Monthly Archives: October 2014

Julie Oppermann in Cologne

Gallery artist Julie Oppermann will open a new show of paintings at Galerie Stefan Ropke on October 17th, 2014. The exhibition, titled “Raster,” will feature her newest incarnation of optical abstraction – and will remain on view through November 22, 2014.

Julie Oppermann’s work pushes the limits of visual perception, making paintings that are physically difficult to perceive. The scintillating effects arising through the calculated layering and juxtaposition of contrasting colors through repetitive line patterns elicit shuttering afterimages, optical flicker, and disorienting sensations of movement. The paintings, on one hand, reference the digital, looking as if they might be computer-generated, vector-based interference patterns; up close, however, they reveal a gestural, intuitive approach. Glitches, bleeds and mis-registrations rupture the illusory field of the moiré, creating visual noise and also highlight the basic tools at work: taped-off line patterns and paint on canvas. Where others approach ideas such as rasterization, pixelation, image compression, data loss and corruption primarily through the more obvious channel of digital media, Oppermann succeeds, instead, by effecting these phenomena directly through the medium of perception itself. The glitch, so to speak, occurs in the viewing of the work, by distorting the viewer’s field of vision, and interfering with their ability to “see” and look at the painting.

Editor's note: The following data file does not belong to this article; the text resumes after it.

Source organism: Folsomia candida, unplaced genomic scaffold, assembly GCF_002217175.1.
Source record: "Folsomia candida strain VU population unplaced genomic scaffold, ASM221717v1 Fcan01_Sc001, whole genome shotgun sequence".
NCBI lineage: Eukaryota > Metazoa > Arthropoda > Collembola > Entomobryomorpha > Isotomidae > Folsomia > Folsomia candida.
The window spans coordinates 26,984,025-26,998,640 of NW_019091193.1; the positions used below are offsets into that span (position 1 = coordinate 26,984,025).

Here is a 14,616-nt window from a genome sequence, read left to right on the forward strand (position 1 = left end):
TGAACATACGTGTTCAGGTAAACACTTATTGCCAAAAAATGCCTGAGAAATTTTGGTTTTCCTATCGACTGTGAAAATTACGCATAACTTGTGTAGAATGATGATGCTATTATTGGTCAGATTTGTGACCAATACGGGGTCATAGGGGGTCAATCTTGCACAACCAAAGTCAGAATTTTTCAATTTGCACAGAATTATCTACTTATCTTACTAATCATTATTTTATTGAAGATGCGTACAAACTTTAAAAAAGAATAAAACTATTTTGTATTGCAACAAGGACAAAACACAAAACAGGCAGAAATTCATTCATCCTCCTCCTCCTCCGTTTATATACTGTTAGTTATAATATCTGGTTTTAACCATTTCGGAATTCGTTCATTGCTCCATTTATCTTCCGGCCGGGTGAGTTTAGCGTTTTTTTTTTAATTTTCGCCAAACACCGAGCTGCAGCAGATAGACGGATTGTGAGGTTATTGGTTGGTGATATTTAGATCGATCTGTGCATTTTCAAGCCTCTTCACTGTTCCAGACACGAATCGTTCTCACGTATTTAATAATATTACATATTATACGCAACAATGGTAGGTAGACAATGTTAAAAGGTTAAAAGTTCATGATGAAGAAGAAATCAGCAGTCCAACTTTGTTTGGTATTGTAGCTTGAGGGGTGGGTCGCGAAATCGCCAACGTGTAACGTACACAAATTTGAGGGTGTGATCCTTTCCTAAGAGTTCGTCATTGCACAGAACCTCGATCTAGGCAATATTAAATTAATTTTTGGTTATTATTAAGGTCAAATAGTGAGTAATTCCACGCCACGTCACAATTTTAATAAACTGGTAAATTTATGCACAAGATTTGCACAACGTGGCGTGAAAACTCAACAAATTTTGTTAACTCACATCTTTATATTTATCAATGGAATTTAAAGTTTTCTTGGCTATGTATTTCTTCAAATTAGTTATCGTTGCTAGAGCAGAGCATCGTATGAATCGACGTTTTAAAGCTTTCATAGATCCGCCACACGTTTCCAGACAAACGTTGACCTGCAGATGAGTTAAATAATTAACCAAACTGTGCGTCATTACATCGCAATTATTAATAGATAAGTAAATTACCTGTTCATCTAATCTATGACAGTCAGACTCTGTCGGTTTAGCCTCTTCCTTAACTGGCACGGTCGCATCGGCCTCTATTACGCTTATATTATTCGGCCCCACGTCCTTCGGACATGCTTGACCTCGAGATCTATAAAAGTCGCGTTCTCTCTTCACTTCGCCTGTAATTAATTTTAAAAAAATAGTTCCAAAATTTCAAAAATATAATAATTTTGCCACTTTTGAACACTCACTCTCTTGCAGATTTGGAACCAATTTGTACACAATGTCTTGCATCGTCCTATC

Julie Oppermann is an artist from New York who lives and works in Berlin. She received her BFA from The Cooper Union, and a Master’s in Neuroscience from the University of California, Berkeley. In 2012 she completed a residency at FAAP in São Paulo, an academic exchange with Professor Robert Lucander at the Berlin University of the Arts, and completed her M.F.A. at Hunter College. In 2013 she had solo exhibitions at Mark Moore Gallery in Los Angeles, and Galeria Árnes y Roepke in Madrid. Her work is included in numerous public and private collections, including the Museum of Fine Arts Houston (TX), and the Museum of Contemporary Art, San Diego (CA).

For more information about the artist or available works, please email


Christopher Russell Acquired by University City Art Museum (China)

Mark Moore Gallery congratulates gallery artist Christopher Russell on the recent acquisition of his work by the University City Art Museum, Guanhzhou China.